The study, funded by the Department of Health, found that individuals who had used cannabis were 41 per cent more likely than those who had never used the drug to have any psychosis (presence of delusions or hallucinations). The risk increased relative to dose, with the most frequent cannabis users more than twice as likely to have a psychotic outcome. Depression, suicidal thoughts, and anxiety outcomes were examined separately, and findings for these outcomes were less consistent, with fewer attempts made to address non-causal explanations than for psychosis.

Dr Zammit, School of Medicine said: “The studies we looked at showed a consistent association between cannabis use and psychotic symptoms, including disabling psychotic disorders such as schizophrenia.”

“Despite the inevitable uncertainty, policymakers need to provide the public with advice about this widely used drug. We believe that there is now enough evidence to inform people that using cannabis could increase their risk of developing a psychotic illness later in life.”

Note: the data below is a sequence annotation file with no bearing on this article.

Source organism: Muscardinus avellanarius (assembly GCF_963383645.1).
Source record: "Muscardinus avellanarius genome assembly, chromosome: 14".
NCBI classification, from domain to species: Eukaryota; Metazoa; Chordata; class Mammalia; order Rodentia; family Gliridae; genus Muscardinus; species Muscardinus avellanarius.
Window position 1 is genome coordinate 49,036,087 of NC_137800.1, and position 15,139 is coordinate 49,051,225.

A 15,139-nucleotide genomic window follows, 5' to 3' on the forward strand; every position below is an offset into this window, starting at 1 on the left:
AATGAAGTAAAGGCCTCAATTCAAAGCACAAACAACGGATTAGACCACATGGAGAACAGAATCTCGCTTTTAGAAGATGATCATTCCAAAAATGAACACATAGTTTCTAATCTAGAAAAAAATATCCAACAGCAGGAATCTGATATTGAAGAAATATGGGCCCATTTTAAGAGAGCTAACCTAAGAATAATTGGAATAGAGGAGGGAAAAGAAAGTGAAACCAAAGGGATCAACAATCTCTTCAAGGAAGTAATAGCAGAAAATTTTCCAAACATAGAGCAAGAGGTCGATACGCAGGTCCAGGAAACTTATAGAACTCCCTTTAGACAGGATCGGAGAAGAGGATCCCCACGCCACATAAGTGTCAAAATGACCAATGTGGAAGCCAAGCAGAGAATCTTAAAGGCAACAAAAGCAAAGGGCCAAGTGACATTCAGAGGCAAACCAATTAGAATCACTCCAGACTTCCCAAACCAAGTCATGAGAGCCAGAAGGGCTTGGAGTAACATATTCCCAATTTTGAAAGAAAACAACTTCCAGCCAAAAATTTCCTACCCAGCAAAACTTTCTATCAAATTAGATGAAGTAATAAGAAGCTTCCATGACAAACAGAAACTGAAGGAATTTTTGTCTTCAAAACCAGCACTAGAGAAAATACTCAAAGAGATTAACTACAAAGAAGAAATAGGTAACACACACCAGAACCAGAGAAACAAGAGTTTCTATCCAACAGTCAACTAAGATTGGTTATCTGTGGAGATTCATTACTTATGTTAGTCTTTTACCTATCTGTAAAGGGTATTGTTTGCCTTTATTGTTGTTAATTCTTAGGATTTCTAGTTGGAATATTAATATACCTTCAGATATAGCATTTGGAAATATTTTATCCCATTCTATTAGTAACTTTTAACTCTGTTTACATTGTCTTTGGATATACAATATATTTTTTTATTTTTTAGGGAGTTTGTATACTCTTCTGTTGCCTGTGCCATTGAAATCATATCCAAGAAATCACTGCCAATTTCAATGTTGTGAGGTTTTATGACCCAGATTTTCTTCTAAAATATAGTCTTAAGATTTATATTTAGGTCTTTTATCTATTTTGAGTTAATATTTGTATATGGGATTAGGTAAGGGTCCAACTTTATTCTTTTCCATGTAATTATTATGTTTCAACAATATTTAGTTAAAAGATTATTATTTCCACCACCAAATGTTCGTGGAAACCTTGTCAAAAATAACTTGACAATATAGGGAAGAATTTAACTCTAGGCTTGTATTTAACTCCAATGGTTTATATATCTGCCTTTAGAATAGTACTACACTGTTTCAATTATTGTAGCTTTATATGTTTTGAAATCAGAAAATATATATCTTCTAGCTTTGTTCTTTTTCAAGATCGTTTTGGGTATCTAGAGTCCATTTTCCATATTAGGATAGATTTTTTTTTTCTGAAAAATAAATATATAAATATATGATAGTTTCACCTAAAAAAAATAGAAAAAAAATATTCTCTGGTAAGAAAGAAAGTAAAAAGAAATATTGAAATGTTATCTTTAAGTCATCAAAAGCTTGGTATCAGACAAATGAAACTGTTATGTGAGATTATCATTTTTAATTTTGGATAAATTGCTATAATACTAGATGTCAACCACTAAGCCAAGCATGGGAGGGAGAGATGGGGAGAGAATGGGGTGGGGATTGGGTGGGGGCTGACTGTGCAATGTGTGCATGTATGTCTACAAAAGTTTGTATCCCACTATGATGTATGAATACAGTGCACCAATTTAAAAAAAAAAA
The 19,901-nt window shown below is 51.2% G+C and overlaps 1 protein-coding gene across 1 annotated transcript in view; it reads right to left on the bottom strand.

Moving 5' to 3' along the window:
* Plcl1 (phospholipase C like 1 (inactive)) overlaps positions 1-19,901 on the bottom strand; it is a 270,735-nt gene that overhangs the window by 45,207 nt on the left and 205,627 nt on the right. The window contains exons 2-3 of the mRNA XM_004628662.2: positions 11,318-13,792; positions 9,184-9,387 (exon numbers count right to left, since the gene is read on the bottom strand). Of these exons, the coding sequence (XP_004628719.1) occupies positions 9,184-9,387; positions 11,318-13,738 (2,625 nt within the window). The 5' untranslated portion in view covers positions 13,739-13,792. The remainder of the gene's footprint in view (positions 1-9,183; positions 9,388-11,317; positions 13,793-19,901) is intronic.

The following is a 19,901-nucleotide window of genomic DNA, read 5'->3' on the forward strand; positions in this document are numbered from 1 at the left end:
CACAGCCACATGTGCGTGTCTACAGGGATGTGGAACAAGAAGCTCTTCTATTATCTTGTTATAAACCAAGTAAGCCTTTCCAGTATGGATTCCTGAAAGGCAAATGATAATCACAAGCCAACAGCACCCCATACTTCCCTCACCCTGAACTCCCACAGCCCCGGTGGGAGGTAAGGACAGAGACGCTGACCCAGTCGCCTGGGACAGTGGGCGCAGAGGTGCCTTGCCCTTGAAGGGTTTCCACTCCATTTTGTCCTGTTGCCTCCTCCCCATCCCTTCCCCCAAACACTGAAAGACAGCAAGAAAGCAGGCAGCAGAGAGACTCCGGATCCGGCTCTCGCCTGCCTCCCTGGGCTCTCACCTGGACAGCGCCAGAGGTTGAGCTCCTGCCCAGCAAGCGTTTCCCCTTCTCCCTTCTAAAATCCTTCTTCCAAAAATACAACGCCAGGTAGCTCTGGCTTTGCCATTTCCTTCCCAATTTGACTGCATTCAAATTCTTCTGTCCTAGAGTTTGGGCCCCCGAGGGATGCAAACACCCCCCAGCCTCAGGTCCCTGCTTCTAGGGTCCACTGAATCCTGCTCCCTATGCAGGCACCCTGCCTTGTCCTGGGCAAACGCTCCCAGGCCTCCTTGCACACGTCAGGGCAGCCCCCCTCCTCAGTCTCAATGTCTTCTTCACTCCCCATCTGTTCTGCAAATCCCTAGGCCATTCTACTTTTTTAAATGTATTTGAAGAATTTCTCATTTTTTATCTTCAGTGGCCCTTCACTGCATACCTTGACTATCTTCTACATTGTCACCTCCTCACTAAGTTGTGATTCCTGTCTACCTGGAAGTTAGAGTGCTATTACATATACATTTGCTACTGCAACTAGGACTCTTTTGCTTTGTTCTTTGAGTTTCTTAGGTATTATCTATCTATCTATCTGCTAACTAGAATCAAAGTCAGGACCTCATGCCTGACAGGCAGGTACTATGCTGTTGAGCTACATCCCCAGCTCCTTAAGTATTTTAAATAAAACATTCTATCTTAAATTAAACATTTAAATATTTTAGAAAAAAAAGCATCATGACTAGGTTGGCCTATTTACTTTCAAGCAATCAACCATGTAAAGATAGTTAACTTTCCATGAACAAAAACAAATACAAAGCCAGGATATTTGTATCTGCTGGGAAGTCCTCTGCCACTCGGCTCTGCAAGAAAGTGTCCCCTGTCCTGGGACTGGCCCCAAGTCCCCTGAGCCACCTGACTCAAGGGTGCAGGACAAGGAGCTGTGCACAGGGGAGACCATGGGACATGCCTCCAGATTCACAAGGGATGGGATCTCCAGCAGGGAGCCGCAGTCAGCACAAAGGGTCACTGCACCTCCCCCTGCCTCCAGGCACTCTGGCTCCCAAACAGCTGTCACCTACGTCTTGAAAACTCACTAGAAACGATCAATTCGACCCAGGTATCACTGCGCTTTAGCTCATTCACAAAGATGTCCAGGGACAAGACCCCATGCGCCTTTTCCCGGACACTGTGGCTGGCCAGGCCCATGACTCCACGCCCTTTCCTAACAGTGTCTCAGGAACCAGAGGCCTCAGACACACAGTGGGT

If having ever used cannabis increases the risk of a psychotic outcome by 41 per cent as indicated by the results of the study, about 14 per cent of psychotic outcomes in young adults in the UK would not occur if cannabis were not consumed.

Additionally, a recent poll of more than 50 of the world's leading authorities on drugs and mental health confirms that most believe cannabis, and particularly its stronger variant, called "skunk" in the UK, pose significant health risks and increase users' susceptibility to psychosis and schizophrenia.

Read more: The great cannabis debate: 50 top experts confirm mental health risk

Psychosis From Pot?
(Science Magazine)

Read The Lancet Editorial - The study, along with the editorial and a commentary, are here. (PDF file for download)